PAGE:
The first Terminator movie featured the chilling image of a robot methodically gunning down the LAPD. In , Cameron’s new model spends most of its time in the guise, and patrol car, of a Los Angeles police officer. This formless monster is essentially liquid metal, able to reassemble itself at will, and for some reason, run really fast. And the T-1000 embodied a very specific fear of a very specific research field: nanotechnology.
To some extent, this was a natural extension of the first movie’s premise of self-replicating machines, which, given enough resources and momentum, no longer need their human creators. When was released in 1991, the apocalyptic potential for self-replicating nanomachines had just showed up on our collective radar. In his 1986 book, , Eric Drexler had warned of the grey goo scenario, in which nanomachines proliferate, mindlessly, at an exponential rate, overtaking the world and snuffing out biological life.
The T-1000’s threat was closer to a super-villain’s, but the larger threat of Skynet has echoes of grey goo, since the intelligent defence network wasn’t intended to be evil. Its overthrow of humanity is the simple, tragic result of too much logic and not enough compassion. Mainstream interest in – and anxiety over – nanomachines crested in the 1990s, but has dropped off sharply since, as nanotech now seems more likely to keep our clothes wrinkle-free than to turn on its well-intentioned creators.
Composed of a “mimetic poly-alloy”, the T-1000 is a one-of-a-kind prototype, a colony of nanoscale machines that can assemble and reassemble themselves at will. This lets it impersonate people, grow extra limbs, turn its hands into knives and morph into liquid ooze. It can’t pull off moving parts, so like the T-800, it has to either get close to its target, or use whatever weapons it can find.
Unlike the T-800, the T-1000 keeps its mouth shut. It never stops for a snappy comeback, never gloats and aside from the occasional mysterious cock of the head, never seems particularly evil. Depending on your perspective, this is either a more advanced form of AI than the T-800, or a more limited one. Is self-awareness of any use without empathy? Can you be intelligent without a psyche?
Its only glimmer of emotion comes when the T-1000 is hit with a grenade, dumping it into a pool of molten steel – first it seems surprised, then, as it disintegrates, the robot creates an Edvard Munch-worthy face of howling fear and agony. If the T-1000’s capacity to feel is limited to angst over its own destruction, that might be the most hellish kind of AI conceivable.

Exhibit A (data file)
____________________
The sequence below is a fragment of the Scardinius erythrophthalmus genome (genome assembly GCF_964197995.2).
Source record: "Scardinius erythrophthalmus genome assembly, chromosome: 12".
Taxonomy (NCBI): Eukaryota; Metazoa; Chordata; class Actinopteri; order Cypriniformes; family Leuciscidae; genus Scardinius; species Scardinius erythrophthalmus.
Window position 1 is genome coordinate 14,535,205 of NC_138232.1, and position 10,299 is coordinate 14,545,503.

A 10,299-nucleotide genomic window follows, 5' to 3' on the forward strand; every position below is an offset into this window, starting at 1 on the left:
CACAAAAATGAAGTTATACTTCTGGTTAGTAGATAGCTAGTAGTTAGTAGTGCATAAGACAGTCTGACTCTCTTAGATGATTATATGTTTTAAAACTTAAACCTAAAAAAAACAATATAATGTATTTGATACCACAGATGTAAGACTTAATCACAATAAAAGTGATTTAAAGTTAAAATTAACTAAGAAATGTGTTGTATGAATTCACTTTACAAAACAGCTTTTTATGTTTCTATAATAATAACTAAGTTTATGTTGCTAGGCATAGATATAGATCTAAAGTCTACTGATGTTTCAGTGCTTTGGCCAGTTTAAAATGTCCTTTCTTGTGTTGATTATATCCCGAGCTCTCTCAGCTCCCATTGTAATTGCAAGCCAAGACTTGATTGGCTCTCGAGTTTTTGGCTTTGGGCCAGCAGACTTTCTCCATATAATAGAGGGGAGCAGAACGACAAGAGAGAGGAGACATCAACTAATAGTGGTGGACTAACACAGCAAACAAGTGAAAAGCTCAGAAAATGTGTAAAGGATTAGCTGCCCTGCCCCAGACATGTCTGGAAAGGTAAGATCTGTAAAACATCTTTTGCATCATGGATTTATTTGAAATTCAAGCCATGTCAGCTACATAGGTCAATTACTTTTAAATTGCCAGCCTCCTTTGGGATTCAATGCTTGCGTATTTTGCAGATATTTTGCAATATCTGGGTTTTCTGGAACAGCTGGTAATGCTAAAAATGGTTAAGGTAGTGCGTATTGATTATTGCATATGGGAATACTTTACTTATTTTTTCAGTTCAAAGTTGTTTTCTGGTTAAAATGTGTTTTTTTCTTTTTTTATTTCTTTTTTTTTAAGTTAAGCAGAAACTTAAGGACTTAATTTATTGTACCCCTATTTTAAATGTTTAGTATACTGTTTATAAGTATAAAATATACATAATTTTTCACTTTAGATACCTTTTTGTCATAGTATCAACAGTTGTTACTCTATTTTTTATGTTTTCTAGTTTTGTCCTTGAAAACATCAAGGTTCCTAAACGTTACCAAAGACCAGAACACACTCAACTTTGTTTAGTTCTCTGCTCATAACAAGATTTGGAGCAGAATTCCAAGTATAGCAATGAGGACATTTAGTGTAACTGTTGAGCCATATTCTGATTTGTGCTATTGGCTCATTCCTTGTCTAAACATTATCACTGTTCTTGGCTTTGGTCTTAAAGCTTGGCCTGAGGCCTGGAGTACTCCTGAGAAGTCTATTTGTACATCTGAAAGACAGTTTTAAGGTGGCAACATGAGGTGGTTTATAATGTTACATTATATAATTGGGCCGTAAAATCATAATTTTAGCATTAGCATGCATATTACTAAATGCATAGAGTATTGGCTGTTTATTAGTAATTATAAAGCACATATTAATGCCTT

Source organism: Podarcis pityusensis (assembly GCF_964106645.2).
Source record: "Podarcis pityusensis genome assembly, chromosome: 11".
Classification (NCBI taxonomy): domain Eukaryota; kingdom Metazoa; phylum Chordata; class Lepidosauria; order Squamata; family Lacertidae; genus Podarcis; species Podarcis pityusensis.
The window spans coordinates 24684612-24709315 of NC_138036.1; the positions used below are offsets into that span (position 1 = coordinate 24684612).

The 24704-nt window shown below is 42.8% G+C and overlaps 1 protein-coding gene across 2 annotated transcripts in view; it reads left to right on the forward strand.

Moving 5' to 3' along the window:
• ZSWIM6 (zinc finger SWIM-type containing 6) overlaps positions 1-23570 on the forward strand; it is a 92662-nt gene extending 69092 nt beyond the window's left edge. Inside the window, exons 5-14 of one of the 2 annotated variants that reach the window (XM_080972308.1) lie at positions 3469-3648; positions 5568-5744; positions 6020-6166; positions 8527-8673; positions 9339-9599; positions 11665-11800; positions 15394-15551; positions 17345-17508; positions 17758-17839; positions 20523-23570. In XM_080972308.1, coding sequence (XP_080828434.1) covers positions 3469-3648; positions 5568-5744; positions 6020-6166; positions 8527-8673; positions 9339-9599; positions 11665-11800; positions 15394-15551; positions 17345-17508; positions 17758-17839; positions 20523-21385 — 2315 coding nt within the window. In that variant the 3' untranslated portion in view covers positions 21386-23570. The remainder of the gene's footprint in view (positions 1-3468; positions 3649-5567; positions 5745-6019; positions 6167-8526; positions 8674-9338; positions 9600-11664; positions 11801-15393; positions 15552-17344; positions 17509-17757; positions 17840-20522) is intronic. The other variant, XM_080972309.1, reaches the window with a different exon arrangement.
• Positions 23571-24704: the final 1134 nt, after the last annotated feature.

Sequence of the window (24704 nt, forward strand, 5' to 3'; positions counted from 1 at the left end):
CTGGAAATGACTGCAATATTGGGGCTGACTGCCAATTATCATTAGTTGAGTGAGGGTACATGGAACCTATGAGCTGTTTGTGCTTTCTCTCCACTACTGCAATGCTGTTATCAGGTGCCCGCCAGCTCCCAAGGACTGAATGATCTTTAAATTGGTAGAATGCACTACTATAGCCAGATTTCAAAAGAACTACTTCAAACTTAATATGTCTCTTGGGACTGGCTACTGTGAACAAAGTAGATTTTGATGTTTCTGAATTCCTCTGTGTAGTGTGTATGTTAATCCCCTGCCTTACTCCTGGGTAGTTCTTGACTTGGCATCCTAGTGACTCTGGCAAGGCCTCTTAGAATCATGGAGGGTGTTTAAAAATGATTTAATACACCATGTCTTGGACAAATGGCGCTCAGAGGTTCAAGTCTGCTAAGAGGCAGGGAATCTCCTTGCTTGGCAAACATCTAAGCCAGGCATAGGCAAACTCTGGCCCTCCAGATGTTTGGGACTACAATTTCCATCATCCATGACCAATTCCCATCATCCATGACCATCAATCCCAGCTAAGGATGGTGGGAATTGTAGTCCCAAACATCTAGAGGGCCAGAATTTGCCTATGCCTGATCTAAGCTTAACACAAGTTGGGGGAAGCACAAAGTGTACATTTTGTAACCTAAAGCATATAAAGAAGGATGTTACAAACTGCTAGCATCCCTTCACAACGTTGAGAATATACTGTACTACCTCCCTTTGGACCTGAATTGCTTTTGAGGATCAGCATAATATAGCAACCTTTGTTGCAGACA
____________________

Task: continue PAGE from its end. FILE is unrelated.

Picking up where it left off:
How do you stop it?
Small arms fire is almost useless, with most bullets harmlessly slipping into the T-1000’s amorphous body. Since it’s a prototype, it isn’t clear whether this model was ever hit with a 2020s-era weapon. So once again, both in the present and the future, it’s time to improvise. Shotguns knock it off balance. Explosions stun it, but not for long. The T-1000 is tougher than the T-800, since it can reassemble itself, even after being frozen with liquid nitrogen and shattered.
In the Special Edition of , the robot gets a little glitchy after thawing and regenerating, but there’s no telling how permanent this problem would have been, since molten steel is what ultimately finishes it off. As weaknesses go, molten steel is about as common, and hard to deploy, as kryptonite. In a world of unstoppable robots, this one seems particularly immortal.
Released in 2003, is the most recent film in the franchise (that is, before ), but not the most beloved. James Cameron, who had no involvement in the movie, gave it his blessing, commenting, ”
In one word: great”. But the box office returns weren’t as solid as with the previous films, and the reviews weren’t as kind. So any discussion of ‘s villainous new model, the T-X, comes with the requisite snickering from the nerd peanut gallery.
A combination of the skeletal T-800 and the mighty morphing T-1000, this Terminator is the first to bring future weapons back to the present. It also, for the most part, looks like a lady. Avoiding any lame fembot jokes, it’s worth pointing out that a feminine Terminator makes sense, both in the timeline (better to infiltrate enemy lines), and for today’s sex-fuelled media environment. The T-X also marks a shift in the franchise’s technophobic through line – the T-X is basically a comic-book villain.